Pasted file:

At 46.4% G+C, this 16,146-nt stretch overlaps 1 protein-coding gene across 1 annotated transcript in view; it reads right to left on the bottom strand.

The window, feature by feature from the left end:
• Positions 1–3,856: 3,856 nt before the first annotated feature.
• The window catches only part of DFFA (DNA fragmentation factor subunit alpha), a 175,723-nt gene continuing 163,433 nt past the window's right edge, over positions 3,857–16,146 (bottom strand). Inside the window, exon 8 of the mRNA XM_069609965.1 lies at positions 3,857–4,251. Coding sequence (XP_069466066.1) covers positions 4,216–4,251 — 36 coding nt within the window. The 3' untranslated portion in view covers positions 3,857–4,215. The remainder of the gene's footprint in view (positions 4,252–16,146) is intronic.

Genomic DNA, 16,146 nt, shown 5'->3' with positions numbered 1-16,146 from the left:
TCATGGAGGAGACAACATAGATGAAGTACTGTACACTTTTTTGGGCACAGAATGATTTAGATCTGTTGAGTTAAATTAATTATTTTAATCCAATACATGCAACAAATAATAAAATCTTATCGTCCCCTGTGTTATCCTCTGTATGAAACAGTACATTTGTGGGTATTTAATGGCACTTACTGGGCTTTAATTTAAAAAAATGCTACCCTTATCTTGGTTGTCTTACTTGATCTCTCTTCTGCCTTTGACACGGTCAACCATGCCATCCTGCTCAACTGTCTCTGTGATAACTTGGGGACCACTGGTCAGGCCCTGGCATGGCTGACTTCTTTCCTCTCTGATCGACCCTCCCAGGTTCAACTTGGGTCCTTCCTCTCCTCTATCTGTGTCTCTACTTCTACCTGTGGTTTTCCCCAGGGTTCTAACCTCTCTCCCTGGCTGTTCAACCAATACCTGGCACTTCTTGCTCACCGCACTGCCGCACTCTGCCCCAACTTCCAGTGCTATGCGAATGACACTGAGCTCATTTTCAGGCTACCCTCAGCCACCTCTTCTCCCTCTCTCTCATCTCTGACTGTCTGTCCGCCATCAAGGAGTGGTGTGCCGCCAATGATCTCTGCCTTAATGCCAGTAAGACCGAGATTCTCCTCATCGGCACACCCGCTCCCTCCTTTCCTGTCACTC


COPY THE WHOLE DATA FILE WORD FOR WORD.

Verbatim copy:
At 46.4% G+C, this 16,146-nt stretch overlaps 1 protein-coding gene across 1 annotated transcript in view; it reads right to left on the bottom strand.

The window, feature by feature from the left end:
• Positions 1–3,856: 3,856 nt before the first annotated feature.
• The window catches only part of DFFA (DNA fragmentation factor subunit alpha), a 175,723-nt gene continuing 163,433 nt past the window's right edge, over positions 3,857–16,146 (bottom strand). Inside the window, exon 8 of the mRNA XM_069609965.1 lies at positions 3,857–4,251. Coding sequence (XP_069466066.1) covers positions 4,216–4,251 — 36 coding nt within the window. The 3' untranslated portion in view covers positions 3,857–4,215. The remainder of the gene's footprint in view (positions 4,252–16,146) is intronic.

Genomic DNA, 16,146 nt, shown 5'->3' with positions numbered 1-16,146 from the left:
TCATGGAGGAGACAACATAGATGAAGTACTGTACACTTTTTTGGGCACAGAATGATTTAGATCTGTTGAGTTAAATTAATTATTTTAATCCAATACATGCAACAAATAATAAAATCTTATCGTCCCCTGTGTTATCCTCTGTATGAAACAGTACATTTGTGGGTATTTAATGGCACTTACTGGGCTTTAATTTAAAAAAATGCTACCCTTATCTTGGTTGTCTTACTTGATCTCTCTTCTGCCTTTGACACGGTCAACCATGCCATCCTGCTCAACTGTCTCTGTGATAACTTGGGGACCACTGGTCAGGCCCTGGCATGGCTGACTTCTTTCCTCTCTGATCGACCCTCCCAGGTTCAACTTGGGTCCTTCCTCTCCTCTATCTGTGTCTCTACTTCTACCTGTGGTTTTCCCCAGGGTTCTAACCTCTCTCCCTGGCTGTTCAACCAATACCTGGCACTTCTTGCTCACCGCACTGCCGCACTCTGCCCCAACTTCCAGTGCTATGCGAATGACACTGAGCTCATTTTCAGGCTACCCTCAGCCACCTCTTCTCCCTCTCTCTCATCTCTGACTGTCTGTCCGCCATCAAGGAGTGGTGTGCCGCCAATGATCTCTGCCTTAATGCCAGTAAGACCGAGATTCTCCTCATCGGCACACCCGCTCCCTCCTTTCCTGTCACTC